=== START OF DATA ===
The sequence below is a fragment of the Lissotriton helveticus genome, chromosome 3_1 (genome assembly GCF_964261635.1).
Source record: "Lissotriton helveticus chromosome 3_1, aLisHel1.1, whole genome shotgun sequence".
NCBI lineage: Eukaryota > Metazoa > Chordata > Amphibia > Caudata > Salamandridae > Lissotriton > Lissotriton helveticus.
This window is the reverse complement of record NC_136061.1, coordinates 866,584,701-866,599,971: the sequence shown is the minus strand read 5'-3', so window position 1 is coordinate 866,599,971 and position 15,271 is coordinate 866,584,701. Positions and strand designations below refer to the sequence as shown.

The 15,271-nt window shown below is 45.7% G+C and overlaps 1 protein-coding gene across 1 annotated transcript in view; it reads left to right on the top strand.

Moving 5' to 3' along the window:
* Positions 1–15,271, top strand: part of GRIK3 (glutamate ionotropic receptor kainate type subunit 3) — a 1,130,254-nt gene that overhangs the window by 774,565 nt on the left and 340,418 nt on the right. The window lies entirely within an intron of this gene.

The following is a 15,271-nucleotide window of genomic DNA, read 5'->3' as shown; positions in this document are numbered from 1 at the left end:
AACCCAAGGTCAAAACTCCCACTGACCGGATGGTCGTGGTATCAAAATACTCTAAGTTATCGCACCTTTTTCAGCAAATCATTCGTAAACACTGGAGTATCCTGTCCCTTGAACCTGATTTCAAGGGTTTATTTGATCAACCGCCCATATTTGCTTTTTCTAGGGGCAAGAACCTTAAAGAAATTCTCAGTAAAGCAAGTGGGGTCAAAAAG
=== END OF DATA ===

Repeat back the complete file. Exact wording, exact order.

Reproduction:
The sequence below is a fragment of the Lissotriton helveticus genome, chromosome 3_1 (genome assembly GCF_964261635.1).
Source record: "Lissotriton helveticus chromosome 3_1, aLisHel1.1, whole genome shotgun sequence".
NCBI lineage: Eukaryota > Metazoa > Chordata > Amphibia > Caudata > Salamandridae > Lissotriton > Lissotriton helveticus.
This window is the reverse complement of record NC_136061.1, coordinates 866,584,701-866,599,971: the sequence shown is the minus strand read 5'-3', so window position 1 is coordinate 866,599,971 and position 15,271 is coordinate 866,584,701. Positions and strand designations below refer to the sequence as shown.

The 15,271-nt window shown below is 45.7% G+C and overlaps 1 protein-coding gene across 1 annotated transcript in view; it reads left to right on the top strand.

Moving 5' to 3' along the window:
* Positions 1–15,271, top strand: part of GRIK3 (glutamate ionotropic receptor kainate type subunit 3) — a 1,130,254-nt gene that overhangs the window by 774,565 nt on the left and 340,418 nt on the right. The window lies entirely within an intron of this gene.

The following is a 15,271-nucleotide window of genomic DNA, read 5'->3' as shown; positions in this document are numbered from 1 at the left end:
AACCCAAGGTCAAAACTCCCACTGACCGGATGGTCGTGGTATCAAAATACTCTAAGTTATCGCACCTTTTTCAGCAAATCATTCGTAAACACTGGAGTATCCTGTCCCTTGAACCTGATTTCAAGGGTTTATTTGATCAACCGCCCATATTTGCTTTTTCTAGGGGCAAGAACCTTAAAGAAATTCTCAGTAAAGCAAGTGGGGTCAAAAAG